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Real Estate in India on the upswing

January 22, 2007

The real estate market is certainly going places in India. One of the world’s best investment banks, Morgan Stanley, has invested as much as $ 152 million (Rs 675 crore) in Mumbai’s construction firm – Oberoi Construction. A TOI report has said that this is “the single largest direct investment in India’s booming real estate sector.”
That is the real estate market in India is booming (Hindu article) is not spectacular news today, but this particular investment by Morgan Stanley is. All the more significant because it shows the immense confidence that foreign investors have in India.

Some sections of the foreign press have been sceptical about India’s economic future. This is only one example from Peter Foster of the Telegraph, U.K:

London prices, as any recent first-time buyer will tell you, are mad but Delhi’s are in many respects madder still. The price of good residential property in Delhi has more than doubled in the last couple of years and continues to sky-rocket as lots of money chases too little property -the builders at the bottom of my garden notwithstanding.
The result is a micro-bubble which is pushing prices into the la-la land. Another Indian friend reports looking at a house in the West End suburb of Delhi recently priced at 8 crore (80m) rupees, or nearly one million pounds. Now we’re not talking about a classic Lutyens Bungalow here but a normal, Indian concrete box with all attendant problems of intermittent electricity, dripping plumbing and fizzing electrics.

He concludes: In fact, on the contrary. I’m sure some economist will explain, and I’m sure that people felt the same way in London a few years back when they paid £100,000 for flats in Notting Hill now worth a million, but for now I still don’t quite buy into the Indian economic miracle – nor, if I were advising my friends, would I.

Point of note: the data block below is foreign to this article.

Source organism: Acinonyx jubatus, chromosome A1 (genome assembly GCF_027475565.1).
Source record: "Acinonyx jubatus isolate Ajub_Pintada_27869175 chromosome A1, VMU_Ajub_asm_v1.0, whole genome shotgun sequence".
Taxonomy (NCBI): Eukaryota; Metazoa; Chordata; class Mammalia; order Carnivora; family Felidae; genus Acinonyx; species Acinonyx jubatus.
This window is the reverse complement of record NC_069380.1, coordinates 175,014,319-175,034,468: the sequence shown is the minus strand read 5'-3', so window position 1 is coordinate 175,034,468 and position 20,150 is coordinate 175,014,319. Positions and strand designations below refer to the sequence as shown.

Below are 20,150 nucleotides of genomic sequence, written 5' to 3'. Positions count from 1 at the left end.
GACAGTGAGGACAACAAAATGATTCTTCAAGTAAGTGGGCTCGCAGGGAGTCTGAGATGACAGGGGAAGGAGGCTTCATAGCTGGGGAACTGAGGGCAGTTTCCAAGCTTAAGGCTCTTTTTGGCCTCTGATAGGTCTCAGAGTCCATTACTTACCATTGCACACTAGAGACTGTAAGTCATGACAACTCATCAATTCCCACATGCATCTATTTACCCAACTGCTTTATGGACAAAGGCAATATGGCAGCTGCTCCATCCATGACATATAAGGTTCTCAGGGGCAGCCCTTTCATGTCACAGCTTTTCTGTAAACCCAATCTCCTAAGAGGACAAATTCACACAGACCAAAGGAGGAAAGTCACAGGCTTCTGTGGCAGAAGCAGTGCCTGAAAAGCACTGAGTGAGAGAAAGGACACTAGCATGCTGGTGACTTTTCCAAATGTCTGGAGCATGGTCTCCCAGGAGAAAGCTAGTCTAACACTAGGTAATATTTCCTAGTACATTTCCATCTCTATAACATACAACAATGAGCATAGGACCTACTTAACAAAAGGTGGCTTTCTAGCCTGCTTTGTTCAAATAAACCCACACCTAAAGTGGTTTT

There are many in India too who are pessimistic. (Indian Express article)
True, the Indian real estate market seems to be going haywire, but there are explanations. The intense demand for residences/housing and for commercial complexes coupled with the high buying power of NRI’s and those with high incomes in India, is pushing up prices beyond a reasonable limit. Besides, real estate is where those with black money often park their funds.
There is such a shortage of good real estate that today the common man in India is unable to afford a decent apartments even in distant suburbs of cities like Mumbai or Delhi. Today’s TOI (Mumbai) has an article by Nauzer Bharucha on this:

“Ketan Vadalia, a property developer in the eastern suburbs, says 70% of the buyers in locations like Ghatkopar and Mulund are traders from the metals and textiles market. The other 30% are salaried people, mainly from IT companies…”

Well, Mulund and Ghatkopar are distant suburbs of Mumbai!
One more excerpt:

“Haresh Mehta, one of south Mumbai’s largest property redevelopers of dilapidated chawls and buildings, says that 80% of his clients are diamond merchants and traders from the metal market….market sources reveal that customers buying flats in redeveloped cessed properties in South Mumbai have to pay as much as 40% of the amount in hard cash.”